ThePigSite Quick Disease Guide
Atrophic Rhinitis (AR)
There are two forms of the disease: mild and non-progressive where the infection or irritation occurs over a period of 2 to 3 weeks. However, the inflammation does not progress and the turbinate bones repair and return to normality.
The serious disease is progressive atrophic rhinitis (PAR) where toxin producing strains of the bacterium Pasteurella multocidia, present in the herd cause a continual and progressive inflammation and atrophy of the tissues and nose distortion. Progressive atrophic rhinitis is a serious condition both in sucking and growing pigs.
All herds will show some degree of non-progressive atrophic rhinitis.
- None clinically. They may carry the pasteurella organism.
- Possible distortion of the face.
- Early signs can be seen in sucking pigs; sneezing, snuffling and a nasal discharge.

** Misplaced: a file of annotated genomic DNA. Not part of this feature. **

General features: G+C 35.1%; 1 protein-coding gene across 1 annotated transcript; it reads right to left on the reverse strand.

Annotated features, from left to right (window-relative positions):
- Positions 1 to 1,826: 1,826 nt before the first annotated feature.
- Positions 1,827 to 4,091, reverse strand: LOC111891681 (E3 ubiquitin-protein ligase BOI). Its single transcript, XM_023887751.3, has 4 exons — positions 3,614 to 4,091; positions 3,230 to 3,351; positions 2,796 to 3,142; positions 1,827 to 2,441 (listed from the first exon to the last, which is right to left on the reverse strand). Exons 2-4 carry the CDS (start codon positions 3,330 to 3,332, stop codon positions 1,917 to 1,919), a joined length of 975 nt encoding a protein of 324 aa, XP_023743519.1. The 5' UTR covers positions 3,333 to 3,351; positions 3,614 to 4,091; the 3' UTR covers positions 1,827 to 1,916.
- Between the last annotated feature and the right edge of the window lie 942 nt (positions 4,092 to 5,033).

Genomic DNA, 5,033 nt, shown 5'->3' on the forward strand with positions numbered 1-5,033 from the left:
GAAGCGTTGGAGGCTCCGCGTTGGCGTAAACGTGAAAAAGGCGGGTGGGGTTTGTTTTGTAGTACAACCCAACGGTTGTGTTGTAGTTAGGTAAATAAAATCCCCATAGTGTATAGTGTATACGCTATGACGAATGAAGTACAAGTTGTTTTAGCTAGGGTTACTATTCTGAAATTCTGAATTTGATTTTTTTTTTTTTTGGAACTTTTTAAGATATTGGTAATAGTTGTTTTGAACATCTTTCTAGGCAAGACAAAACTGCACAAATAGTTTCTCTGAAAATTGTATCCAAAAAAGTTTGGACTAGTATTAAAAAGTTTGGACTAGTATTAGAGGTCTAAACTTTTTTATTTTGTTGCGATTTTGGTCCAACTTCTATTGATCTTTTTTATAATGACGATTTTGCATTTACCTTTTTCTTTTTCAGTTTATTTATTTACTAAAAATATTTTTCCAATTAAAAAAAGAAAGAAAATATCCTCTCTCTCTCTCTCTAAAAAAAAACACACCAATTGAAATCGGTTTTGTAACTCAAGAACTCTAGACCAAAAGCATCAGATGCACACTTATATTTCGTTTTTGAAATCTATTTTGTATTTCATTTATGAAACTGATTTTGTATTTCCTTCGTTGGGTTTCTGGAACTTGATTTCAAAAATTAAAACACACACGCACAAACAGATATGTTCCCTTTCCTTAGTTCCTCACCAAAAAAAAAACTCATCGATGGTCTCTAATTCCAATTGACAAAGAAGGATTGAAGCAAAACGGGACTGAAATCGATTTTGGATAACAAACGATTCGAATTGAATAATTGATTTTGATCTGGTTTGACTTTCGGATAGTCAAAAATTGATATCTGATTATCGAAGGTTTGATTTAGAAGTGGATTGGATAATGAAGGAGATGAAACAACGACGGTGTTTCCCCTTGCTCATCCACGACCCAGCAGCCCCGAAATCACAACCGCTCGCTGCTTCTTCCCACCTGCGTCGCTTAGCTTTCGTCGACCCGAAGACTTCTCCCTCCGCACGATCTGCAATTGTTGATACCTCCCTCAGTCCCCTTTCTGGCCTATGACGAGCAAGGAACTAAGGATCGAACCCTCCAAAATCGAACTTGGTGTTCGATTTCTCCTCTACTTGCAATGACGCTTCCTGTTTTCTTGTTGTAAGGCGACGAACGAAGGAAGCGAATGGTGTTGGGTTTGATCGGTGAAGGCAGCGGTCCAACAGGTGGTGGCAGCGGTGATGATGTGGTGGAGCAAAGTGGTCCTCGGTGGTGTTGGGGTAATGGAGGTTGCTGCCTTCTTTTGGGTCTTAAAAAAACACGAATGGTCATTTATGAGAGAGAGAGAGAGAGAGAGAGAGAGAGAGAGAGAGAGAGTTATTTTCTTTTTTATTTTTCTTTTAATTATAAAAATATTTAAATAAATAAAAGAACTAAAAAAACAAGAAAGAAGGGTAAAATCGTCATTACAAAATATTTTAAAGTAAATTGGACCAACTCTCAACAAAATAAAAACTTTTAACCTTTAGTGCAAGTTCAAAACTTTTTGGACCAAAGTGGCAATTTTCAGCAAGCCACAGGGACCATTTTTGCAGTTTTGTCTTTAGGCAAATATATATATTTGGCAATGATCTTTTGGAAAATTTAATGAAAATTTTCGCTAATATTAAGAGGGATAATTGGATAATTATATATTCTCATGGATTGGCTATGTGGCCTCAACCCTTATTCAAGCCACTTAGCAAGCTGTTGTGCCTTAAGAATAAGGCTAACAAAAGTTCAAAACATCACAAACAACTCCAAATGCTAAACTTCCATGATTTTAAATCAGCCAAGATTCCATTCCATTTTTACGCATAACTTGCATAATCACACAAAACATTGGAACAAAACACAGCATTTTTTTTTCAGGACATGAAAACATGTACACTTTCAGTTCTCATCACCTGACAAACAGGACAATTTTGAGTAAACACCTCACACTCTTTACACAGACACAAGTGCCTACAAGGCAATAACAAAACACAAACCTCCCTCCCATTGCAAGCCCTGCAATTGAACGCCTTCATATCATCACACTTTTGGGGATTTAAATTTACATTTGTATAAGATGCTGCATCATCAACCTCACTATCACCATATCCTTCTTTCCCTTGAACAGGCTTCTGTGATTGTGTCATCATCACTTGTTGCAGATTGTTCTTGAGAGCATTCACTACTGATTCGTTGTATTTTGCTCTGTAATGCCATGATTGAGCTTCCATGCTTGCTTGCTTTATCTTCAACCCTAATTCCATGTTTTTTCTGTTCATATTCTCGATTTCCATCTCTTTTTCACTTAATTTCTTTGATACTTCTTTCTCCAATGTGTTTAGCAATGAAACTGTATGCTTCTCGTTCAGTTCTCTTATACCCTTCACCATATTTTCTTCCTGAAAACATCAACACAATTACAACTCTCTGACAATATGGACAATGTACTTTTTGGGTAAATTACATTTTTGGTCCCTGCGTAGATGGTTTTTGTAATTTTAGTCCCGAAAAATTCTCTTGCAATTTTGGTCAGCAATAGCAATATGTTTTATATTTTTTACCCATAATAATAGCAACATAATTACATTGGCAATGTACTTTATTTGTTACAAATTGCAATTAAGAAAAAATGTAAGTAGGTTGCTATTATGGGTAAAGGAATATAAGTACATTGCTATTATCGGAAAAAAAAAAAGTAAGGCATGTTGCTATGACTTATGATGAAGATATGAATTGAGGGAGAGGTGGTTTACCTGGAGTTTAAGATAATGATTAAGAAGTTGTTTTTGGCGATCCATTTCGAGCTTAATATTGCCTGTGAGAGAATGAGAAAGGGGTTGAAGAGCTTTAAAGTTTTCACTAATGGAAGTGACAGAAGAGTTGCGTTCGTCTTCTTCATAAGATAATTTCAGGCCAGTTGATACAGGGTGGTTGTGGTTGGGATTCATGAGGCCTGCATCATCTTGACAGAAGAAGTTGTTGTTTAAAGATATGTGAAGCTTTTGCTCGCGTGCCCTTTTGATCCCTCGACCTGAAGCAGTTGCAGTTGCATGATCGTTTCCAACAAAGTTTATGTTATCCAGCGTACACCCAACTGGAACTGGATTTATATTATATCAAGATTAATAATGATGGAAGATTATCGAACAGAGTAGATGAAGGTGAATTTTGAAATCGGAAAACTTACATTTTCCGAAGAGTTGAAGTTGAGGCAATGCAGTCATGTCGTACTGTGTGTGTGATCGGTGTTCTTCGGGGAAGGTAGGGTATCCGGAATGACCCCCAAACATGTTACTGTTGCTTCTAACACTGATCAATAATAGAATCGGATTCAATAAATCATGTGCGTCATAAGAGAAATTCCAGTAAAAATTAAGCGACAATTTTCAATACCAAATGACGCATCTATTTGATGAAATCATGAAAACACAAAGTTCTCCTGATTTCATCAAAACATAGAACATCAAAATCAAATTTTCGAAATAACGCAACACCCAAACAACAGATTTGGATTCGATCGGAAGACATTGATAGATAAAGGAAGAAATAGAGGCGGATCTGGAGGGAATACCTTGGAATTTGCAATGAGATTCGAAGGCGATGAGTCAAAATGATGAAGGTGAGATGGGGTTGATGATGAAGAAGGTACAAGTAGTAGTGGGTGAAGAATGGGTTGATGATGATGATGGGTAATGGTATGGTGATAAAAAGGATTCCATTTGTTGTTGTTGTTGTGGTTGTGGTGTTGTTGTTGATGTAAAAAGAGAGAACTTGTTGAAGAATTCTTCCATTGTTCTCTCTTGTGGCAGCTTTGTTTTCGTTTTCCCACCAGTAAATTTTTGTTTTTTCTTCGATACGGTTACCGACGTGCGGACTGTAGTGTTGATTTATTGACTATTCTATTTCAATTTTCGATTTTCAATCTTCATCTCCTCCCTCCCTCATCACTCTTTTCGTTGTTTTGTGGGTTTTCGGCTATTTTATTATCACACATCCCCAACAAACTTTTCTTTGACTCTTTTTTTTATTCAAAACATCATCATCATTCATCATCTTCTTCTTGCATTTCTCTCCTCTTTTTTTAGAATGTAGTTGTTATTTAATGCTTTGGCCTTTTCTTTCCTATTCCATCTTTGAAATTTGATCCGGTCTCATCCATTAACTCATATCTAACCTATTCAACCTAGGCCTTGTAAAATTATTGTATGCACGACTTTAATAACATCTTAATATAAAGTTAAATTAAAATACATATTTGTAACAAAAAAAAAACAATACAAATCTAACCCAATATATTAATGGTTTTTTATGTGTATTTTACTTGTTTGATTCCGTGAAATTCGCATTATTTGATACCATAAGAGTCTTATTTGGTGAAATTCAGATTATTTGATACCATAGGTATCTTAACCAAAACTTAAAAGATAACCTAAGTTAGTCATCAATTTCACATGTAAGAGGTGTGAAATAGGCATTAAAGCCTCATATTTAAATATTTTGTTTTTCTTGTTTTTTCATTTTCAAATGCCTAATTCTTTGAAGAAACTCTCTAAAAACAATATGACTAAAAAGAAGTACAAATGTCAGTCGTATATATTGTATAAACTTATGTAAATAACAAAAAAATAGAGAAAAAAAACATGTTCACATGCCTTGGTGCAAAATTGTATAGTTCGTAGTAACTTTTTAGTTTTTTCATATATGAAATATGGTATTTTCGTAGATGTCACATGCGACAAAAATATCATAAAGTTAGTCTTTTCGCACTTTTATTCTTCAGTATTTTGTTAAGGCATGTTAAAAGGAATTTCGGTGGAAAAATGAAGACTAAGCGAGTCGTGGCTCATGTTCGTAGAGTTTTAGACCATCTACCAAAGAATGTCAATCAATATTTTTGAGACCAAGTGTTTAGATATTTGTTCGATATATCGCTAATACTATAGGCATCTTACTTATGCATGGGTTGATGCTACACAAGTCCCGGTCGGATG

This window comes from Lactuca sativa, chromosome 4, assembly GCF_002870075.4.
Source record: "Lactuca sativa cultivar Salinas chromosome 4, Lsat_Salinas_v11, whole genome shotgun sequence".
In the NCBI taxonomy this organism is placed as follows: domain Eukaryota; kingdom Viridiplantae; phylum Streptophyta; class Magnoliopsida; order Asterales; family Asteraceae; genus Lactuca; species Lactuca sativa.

- Sneezing often blood stained. Haemorrhage.
- Runny eyes, tear staining. Conjunctivitis.
- Twisting, shortening and wrinkling of the nose and or upper jaw.
- Reduced daily gain and variable growth.
- Poor body condition.
- Reduced feed efficiency.
- Difficulty eating.
- Increase in respiratory diseases.
Causes / Contributing factors
- More common in young herds particularly those containing large numbers of gilts.
- Large permanently populated farrowing houses.
- Multi suckling increases the spread of infection.
- Poor ventilation, low humidity.
- Dusty atmospheres predispose.
- Toxic gases predispose.
- The presence of diseases such as EP, PRRS, Hps and Aujeszky's disease.
- Air containing high bacterial counts.
- Aujeszky's disease (pseudorabies).
- Bordetella bronchiseptica infection.
- Chronic respiratory disease.
- Gl?ssers disease.
- High levels of ammonia.
- Porcine cytomegalovirus infection (inclusion body rhinitis).
- Porcine reproductive and respiratory syndrome (PRRS).
- Poor humid conditions.
This is based on clinical signs. However do not assume if sneezing alone is occurring in young pigs that it will necessarily lead to progressive atrophic rhinitis. Individual piglets may also develop distortion of the nose from trauma or some cause other than PAR. The disease is easily identified by post-mortem examinations of the nose and culture of the organism from nasal swabs.